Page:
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Issue 17.3 ('XDC 2019')
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FEATURE

Coding in Paradise

Co-Working for Programmers

Issue: 17.3 (May/June 2019)
Author: Glen Newbury
Author Bio: Glen is a web developer and occasional Xojo programmer who lives on Toronto Island with his wife Elana and three cats. He aspires to one day being competent with Xojo.
Article Description: No description available.
Article Length (in bytes): 21,028
Starting Page Number: 23
Article Number: 17003
Related Link(s): None

Excerpt of article text...

My wife Elana and I were waiting for a ferry on a cold October afternoon with our friend Louise when one of us asked her what she was doing for the winter. She said "I'm going to Cuenca, Ecuador. I've rented an apartment outside of town for $250 a month."

Louise lives on her sailboat boat during the summer, but come late October the boats get hauled and she spends the winter traveling, house sitting, and visiting grandchildren. After talking to Louise about Cuenca for the ten-minute ferry ride, my wife and I looked at each other, somewhat stunned, and said "We could do that!"

To give some background, we live in a small car-free community on an island ten minutes by ferry to Toronto, Canada. I used to have an agency that specialized in automated design production of catalogs and flyers with the aid of an object-oriented language (Frontier, and when that wasn't supported any longer, Applescript). When print started to wane, the economies of scale eventually meant I was better off working at home doing web development, print design, and a bit of programming.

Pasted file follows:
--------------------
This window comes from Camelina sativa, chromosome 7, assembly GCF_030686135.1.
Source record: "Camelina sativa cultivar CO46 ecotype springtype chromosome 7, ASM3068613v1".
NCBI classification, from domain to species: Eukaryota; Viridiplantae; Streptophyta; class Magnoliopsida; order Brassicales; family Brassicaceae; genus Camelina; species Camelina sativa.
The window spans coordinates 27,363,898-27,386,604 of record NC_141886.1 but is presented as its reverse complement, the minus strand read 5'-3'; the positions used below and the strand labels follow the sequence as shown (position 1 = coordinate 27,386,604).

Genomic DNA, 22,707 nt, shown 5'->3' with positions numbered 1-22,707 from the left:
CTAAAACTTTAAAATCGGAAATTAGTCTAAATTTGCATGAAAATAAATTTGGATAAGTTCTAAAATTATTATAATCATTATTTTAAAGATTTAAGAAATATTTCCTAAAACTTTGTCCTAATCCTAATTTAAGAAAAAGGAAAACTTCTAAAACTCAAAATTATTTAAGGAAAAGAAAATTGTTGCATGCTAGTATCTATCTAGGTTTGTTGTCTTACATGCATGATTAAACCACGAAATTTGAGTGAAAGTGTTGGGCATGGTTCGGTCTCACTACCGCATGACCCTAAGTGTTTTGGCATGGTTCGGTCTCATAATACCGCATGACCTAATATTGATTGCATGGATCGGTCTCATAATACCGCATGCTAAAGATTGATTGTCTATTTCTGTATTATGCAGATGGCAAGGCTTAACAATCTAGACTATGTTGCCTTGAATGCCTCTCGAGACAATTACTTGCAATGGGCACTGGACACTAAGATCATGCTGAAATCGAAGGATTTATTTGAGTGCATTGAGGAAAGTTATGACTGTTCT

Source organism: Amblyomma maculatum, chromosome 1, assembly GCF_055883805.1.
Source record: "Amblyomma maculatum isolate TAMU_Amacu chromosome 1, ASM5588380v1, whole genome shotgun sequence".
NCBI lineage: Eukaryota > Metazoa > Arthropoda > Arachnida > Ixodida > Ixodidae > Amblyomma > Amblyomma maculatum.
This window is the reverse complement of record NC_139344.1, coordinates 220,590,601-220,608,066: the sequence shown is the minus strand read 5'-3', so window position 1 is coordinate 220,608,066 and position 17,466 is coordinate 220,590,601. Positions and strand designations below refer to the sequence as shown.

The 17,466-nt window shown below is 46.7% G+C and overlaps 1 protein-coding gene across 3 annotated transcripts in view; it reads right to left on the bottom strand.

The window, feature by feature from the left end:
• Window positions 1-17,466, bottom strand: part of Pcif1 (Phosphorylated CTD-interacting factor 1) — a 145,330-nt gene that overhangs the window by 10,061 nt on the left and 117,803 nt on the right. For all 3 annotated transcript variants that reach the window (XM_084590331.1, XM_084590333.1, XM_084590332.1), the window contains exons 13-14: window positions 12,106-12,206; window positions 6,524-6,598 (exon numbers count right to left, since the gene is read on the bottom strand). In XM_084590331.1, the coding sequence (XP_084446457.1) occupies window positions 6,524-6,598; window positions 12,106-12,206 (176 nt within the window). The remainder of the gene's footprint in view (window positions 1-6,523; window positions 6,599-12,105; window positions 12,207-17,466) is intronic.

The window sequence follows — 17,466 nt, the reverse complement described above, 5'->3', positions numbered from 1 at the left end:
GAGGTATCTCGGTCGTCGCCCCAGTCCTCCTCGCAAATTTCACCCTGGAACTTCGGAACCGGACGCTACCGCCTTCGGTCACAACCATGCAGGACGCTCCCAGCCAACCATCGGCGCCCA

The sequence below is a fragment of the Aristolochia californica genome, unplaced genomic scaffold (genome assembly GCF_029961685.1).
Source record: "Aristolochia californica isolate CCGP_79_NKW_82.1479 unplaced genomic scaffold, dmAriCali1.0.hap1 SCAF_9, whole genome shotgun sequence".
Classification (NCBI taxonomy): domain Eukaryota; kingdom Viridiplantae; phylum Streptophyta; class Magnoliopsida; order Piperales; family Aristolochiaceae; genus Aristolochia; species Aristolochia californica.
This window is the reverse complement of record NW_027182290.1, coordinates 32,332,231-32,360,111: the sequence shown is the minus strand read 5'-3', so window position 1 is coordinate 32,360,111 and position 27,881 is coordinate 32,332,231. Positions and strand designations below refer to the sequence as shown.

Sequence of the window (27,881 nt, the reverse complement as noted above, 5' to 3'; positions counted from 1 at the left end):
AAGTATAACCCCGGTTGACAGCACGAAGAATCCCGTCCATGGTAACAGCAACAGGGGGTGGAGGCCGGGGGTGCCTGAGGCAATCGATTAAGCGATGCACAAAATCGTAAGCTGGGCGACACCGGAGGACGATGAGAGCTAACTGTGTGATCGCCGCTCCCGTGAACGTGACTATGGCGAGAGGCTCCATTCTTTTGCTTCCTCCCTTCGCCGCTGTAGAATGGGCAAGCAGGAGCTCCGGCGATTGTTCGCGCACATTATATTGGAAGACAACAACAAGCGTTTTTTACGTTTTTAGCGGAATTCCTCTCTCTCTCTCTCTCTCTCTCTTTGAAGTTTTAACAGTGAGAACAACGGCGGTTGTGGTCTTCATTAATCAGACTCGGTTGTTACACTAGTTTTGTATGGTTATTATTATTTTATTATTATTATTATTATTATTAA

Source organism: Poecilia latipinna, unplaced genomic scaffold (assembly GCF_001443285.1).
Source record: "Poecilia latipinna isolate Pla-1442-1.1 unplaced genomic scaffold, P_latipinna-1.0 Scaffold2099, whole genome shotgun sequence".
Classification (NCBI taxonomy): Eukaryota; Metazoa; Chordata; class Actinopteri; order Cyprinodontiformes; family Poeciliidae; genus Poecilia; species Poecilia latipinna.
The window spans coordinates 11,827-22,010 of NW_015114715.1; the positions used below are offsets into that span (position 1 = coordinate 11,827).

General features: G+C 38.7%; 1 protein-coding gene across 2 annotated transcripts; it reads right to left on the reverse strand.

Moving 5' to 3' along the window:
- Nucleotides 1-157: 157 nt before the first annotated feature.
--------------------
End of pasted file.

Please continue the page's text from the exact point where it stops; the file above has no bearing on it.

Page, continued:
I also program in Xojo as a hobby: some of us may have met a few years ago at the Xojo Vegas conference. My wife owns a brick and mortar gift boutique and also sells her products on-line with a Shopify website.

Anyway, by the next day, I was researching flights and Airbnbs and that winter we spent three weeks in Cuenca. Then the next two winters we spent about two months each year in South East Asia. Usually we'd rent Airbnbs or stay at small hotels. When away, we still try to work pretty much regular hours so whether we're away or at home our work responsibilities don't suffer, but occasionally we'll have a short getaway trip like caving in Vietnam or treehouse-camping in Laos.

We had a great few winters doing this, but we did find some downsides. One is there can be little social life. Two winters we rented an incredible teak house near Chiang Rai, Thailand, and the only people we had to talk to besides each other were the Thai couple looking after the house, who had limited English.

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